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1969: The Missing Season
Neagle’s article, "1969: The Missing
Season," was a splendid account of a most notable happening
in collegiate football. I had the privilege of participating
in the epidemiologic investigation of the outbreak that befell
the varsity football team for the Worcester Department of
Comments by team members assembled 35 years
later - and the excellent photographs - offered a vivid recollection
of the event that occurred at a time when the hepatitis viruses
were not yet identifiable in the laboratory. In 1969, the
diagnosis of hepatitis A virus infection was made by clinical
impression and epidemiologic circumstances.
Appreciating that virus laboratory testing would be developed
in the future, serum specimens from the team members were
serially collected, frozen and stored in the Infectious
Disease Laboratory of Dr. Thomas O’Brien (Holy Cross
alumnus - class of 1950). Years later, when laboratory
methods for identifying the hepatitis viruses became available,
the specimens were thawed and studied. They tested positive
for hepatitis A virus, confirming our clinical impression.
The accomplishments of all the athletes interviewed by Mr.
Neagle are most impressive. They may have lost their football
season to hepatitis A virus, but they certainly won success
in their professional careers.
Leonard J. Morse, M.D.
In response to Michael Neagle’s article on the lost
football season of ’69, I want to commiserate with
all the guys who were my teammates when I was a senior in
the 1967-68 season. I want to verify that they would have
had an outstanding season if it had been a normal year, and
no hepatitis virus had struck. What an ignominious way to
kill the great Crusader gridiron tradition!
I personally verify that Lamb, Moncevicz, Doherty, Cooney, et
al., were very good players who deserved to play at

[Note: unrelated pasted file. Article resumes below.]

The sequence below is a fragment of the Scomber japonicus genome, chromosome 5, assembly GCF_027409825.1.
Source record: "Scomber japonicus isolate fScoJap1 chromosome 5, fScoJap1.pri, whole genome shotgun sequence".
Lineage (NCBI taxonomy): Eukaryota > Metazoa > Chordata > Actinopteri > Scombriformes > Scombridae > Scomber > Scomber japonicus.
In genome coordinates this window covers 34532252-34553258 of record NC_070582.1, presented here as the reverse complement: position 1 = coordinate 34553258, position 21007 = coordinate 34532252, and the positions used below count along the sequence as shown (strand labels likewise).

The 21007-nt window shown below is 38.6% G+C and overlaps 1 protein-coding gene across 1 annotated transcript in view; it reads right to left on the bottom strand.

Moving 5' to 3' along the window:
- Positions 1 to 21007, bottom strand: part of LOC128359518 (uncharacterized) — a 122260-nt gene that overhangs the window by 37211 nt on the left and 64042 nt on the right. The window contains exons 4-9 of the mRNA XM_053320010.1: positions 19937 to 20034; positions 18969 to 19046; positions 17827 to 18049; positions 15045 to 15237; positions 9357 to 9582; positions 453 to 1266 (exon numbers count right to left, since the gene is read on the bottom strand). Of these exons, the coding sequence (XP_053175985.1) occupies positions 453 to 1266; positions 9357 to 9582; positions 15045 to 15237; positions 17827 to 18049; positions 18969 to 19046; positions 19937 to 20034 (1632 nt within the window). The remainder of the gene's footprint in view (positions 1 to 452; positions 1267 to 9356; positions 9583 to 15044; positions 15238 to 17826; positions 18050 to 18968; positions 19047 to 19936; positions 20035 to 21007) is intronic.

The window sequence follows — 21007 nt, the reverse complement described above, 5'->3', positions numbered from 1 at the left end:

the highest levels of college football (as the Holy Cross
schedule called for back then). Keep your heads held high,
John Vrionis ’68
Roswell , Ga.
I read the article about the hepatitis A outbreak with
a mixture of interest and annoyance. Yes, it was interesting
that these men had a bad experience but were able to learn
some valuable lessons from it. But, it’s annoying
to see a relatively mild disease covered as though it was
a major medical crisis.
Perhaps my view was biased. I contracted hepatitis
C in 1962, but due to the latency of this serious disease,
it was not diagnosed until 1999. Unlike hepatitis A,
there are no vaccines for hepatitis C. Hepatitis A rarely
causes complications or death, but hepatitis C is a major
cause of liver failure in this country.
What about a feature article on alumni who have overcome
more serious viruses, such as hepatitis C or HIV? I
am taking the New York State bar exam in February 2005, and
I know there must be alumni who have contracted these diseases.
Peggy Michaels ’80
Brooklyn , N.Y.
In the Footsteps of Ignatius
I enjoyed the article, “In
the Footsteps of Ignatius,” and
think it’s a wonderful opportunity for the College’s
young faculty members to learn of the Jesuits’ origins.
However, I do have one correction. You incorrectly identified
Montserrat and Barcelona as being “in the Basque region
of Spain,” when, in fact, they are both located in
Catalonia, not the Basque region. These distinct regions
have different language, history and ethnicity. I am of Catalan
heritage and visited Montserrat with my cousin (whose first
name is “ Montserrat”) and family who live in
Barcelona. It is a beautiful, spiritual place. Again, great
Dana St. James ’77
Edward P. Jones ’72 and The
In my freshman year at Holy Cross, my English professor
asked me: “Why do we read novels?” I replied, “Novels
give us insight into human nature.” My professor was
pleased with that answer, but little did he realize that
I was not talking from personal experience, but only had
repeated something I had heard elsewhere.
Having just read the Pulitzer Prize winning novel The
Known World, by Edward P. Jones ’72, I have
now received in abundance insight into human nature. Mr.
Jones, to this reader, may well be Faulkner’s literary
successor. His style and subject matter are both reminiscent
of that great novelist, while his characters expose how
our actions are often predetermined by our mental gestalt.
The Holy Cross community can be forever grateful to the
admissions officer who, in 1968, wrote “accepted” on
the application of a marginal Black applicant from Washington,
D.C., and to the good fortune of Mr. Jones having chosen
to attend the College.
Clinton Sornberger ’63